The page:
Dropping Things Again
I’m good at dropping things.
So good, in fact, that sometimes my natural dropping-things instincts kick in when I’m not even trying.
This is usually fine, except when I’m holding a thing – especially a thing that should not be dropped – like a baby.
Dropping babies is the kind of thing that can get you in trouble with babies’ parents, concerned bystanders and officers of the law – not to mention make you generally unattractive to women. I’m also informed it’s not good for the baby either – but what’s it going to do, beat me up? I’m more concerned about the women.
My fear of holding babies kept me away from them for a long time. I was thirty-years-old before I first held a baby. Its name was Kate (Hi Kate! Don’t read this. I like to swear), and I struggled to think of it as a she – because, to me, it was basically just something that shouldn’t be dropped.
I sat on a sofa, holding this funny-smelling small human cub, while only two rooms distant was a kitchen with drawers full of sharp kitchen implements – knives and skewers and other pointy sticks with unfathomable (but presumably culinary) purposes.
What if I dropped the baby on those knives?
So I sat on the sofa, terrified that baby Kate would slip from my arms and land on the knives in the kitchen, suffering coo-ing and aww-ing and people joking that the baby and I had the same hair-style.
And just as I felt my grip loosening – just as the baby began to slip from my arms onto the knives in the drawer in the kitchen – someone took it from me, and I slumped back on the sofa, sweating and palpitating and wishing the damn thing would just grow up already so we could have a beer together and laugh about the time I nearly killed it.
Since then I have held approximately zero babies, but now I have a new and terrifying dropping-things related fear.
I have recently found a job to do around my writing. I work in a cafe. I serve hot beverages to parents who bring babies into the cafe. I carry hot liquids between tables and up steps. Sometimes those babies lie in prams or baby carriages, next to their mothers’ tables, dreaming sweet dreams of boobs or first-person pukers or whatever, and I have to get a hot maraschino or chocotato or oversized three-person pot of tea past the baby, to the table.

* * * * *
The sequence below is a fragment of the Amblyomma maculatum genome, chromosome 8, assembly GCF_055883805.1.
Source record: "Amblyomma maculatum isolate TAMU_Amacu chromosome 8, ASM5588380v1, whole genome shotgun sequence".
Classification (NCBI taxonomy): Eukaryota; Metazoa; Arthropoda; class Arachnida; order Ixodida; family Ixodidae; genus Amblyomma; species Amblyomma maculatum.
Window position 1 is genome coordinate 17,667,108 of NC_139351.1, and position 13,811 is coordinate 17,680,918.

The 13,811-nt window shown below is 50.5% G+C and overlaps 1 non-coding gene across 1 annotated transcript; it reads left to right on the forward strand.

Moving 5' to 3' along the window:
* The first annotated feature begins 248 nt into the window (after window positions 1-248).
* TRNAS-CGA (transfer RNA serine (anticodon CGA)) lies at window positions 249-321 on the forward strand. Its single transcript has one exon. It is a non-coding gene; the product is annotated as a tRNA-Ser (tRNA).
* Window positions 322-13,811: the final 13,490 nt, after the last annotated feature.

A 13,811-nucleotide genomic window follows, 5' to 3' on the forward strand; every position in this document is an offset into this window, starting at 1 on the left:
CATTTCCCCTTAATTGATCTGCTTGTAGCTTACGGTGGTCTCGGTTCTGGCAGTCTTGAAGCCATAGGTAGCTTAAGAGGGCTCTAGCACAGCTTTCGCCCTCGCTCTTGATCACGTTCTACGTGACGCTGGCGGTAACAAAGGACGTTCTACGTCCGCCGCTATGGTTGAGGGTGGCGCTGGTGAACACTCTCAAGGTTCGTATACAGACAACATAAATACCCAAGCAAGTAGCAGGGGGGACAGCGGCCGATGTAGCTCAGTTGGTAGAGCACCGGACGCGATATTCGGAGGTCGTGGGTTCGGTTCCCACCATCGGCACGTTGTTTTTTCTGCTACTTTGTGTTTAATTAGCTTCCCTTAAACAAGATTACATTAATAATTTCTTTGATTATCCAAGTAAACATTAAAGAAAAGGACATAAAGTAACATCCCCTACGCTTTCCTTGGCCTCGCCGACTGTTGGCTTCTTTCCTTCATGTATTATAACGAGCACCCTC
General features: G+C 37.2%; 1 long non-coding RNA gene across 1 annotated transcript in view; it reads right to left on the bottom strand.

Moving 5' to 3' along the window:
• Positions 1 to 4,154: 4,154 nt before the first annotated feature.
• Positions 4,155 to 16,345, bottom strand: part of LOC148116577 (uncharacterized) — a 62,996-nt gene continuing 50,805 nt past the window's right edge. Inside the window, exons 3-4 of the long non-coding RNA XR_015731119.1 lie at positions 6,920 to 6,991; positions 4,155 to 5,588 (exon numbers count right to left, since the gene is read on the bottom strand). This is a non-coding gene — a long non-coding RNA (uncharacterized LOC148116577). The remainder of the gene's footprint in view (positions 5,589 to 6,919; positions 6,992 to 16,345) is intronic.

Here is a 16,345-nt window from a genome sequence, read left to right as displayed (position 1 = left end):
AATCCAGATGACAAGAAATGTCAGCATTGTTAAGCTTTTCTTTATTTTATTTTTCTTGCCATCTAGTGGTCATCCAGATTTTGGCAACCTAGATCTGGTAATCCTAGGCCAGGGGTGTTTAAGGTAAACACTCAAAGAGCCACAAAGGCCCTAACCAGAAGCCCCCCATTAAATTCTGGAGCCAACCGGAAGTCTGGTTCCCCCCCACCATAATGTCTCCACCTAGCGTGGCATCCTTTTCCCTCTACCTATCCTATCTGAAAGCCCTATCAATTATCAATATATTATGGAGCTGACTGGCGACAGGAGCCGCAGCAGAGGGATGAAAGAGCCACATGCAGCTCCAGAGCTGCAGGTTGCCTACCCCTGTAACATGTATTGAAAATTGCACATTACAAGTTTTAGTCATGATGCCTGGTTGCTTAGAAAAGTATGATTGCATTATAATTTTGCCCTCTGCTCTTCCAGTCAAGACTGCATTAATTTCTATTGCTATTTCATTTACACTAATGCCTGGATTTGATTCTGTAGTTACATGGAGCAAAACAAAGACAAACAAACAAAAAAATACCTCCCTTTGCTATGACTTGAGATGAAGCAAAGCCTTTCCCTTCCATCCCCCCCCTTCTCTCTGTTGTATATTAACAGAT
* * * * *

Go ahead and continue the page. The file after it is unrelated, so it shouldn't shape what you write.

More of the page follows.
This is not a good idea. I have a terrible fear of bathing newborn nippers in scalding liquid at least three times a shift. I also have alarming doubts about the structural integrity of teapots, of serving trays and saucers. Visions swim through my head of ceramic cracking, handles breaking, tiny lungs screaming.
I don’t even have a very good grasp of the horizontal. There’s so much that could go wrong. I wouldn’t trust me with solids, let alone liquids. Let alone hot liquids.
But on the other hand, I get an incredible amout of job satisfaction every time I deliver a drink without something dying.
The sound of a saucer settling gently on a tabletop is sweeter than the sound of a woman calling me to bed. The thunk of a tea-pot delivered with the same amount of tea with which it was filled is like hearing my name chanted by a victorious army, standing over the bloody corpses of our enemies on the field of battle. When a young mother thanks me for bringing her latte without killing her baby, it’s like hearing the doors of Valhalla creak open just wide enough for Odin’s hand to reach out and give me a high-five.
I am the great service-industry hero. Come and watch me in action. It’s thrilling. You’ll be ooh-ing and ahh-ing with excitement as I weave my way between the tables. Bring your dates. Bring your kids.
Just order something chilled.